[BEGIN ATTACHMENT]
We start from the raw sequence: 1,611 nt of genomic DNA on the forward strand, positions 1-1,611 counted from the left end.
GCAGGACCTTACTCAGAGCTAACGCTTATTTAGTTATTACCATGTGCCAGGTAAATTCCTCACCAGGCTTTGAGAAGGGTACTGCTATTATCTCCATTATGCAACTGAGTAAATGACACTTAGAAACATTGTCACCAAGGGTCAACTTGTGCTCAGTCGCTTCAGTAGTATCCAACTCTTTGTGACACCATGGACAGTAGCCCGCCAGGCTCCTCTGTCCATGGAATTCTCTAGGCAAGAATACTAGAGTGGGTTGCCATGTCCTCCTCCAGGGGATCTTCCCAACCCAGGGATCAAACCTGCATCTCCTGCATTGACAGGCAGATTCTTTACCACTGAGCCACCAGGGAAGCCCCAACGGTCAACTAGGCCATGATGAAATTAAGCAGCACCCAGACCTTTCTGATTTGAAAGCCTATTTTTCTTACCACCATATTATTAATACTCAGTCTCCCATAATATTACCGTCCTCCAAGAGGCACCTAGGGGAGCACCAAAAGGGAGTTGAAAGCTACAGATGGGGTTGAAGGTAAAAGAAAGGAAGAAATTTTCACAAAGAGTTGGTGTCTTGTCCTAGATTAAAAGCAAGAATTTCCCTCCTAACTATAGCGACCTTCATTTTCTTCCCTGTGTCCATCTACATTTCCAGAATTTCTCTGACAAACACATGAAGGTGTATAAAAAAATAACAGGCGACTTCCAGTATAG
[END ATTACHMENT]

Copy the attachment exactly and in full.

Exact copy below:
We start from the raw sequence: 1,611 nt of genomic DNA on the forward strand, positions 1-1,611 counted from the left end.
GCAGGACCTTACTCAGAGCTAACGCTTATTTAGTTATTACCATGTGCCAGGTAAATTCCTCACCAGGCTTTGAGAAGGGTACTGCTATTATCTCCATTATGCAACTGAGTAAATGACACTTAGAAACATTGTCACCAAGGGTCAACTTGTGCTCAGTCGCTTCAGTAGTATCCAACTCTTTGTGACACCATGGACAGTAGCCCGCCAGGCTCCTCTGTCCATGGAATTCTCTAGGCAAGAATACTAGAGTGGGTTGCCATGTCCTCCTCCAGGGGATCTTCCCAACCCAGGGATCAAACCTGCATCTCCTGCATTGACAGGCAGATTCTTTACCACTGAGCCACCAGGGAAGCCCCAACGGTCAACTAGGCCATGATGAAATTAAGCAGCACCCAGACCTTTCTGATTTGAAAGCCTATTTTTCTTACCACCATATTATTAATACTCAGTCTCCCATAATATTACCGTCCTCCAAGAGGCACCTAGGGGAGCACCAAAAGGGAGTTGAAAGCTACAGATGGGGTTGAAGGTAAAAGAAAGGAAGAAATTTTCACAAAGAGTTGGTGTCTTGTCCTAGATTAAAAGCAAGAATTTCCCTCCTAACTATAGCGACCTTCATTTTCTTCCCTGTGTCCATCTACATTTCCAGAATTTCTCTGACAAACACATGAAGGTGTATAAAAAAATAACAGGCGACTTCCAGTATAG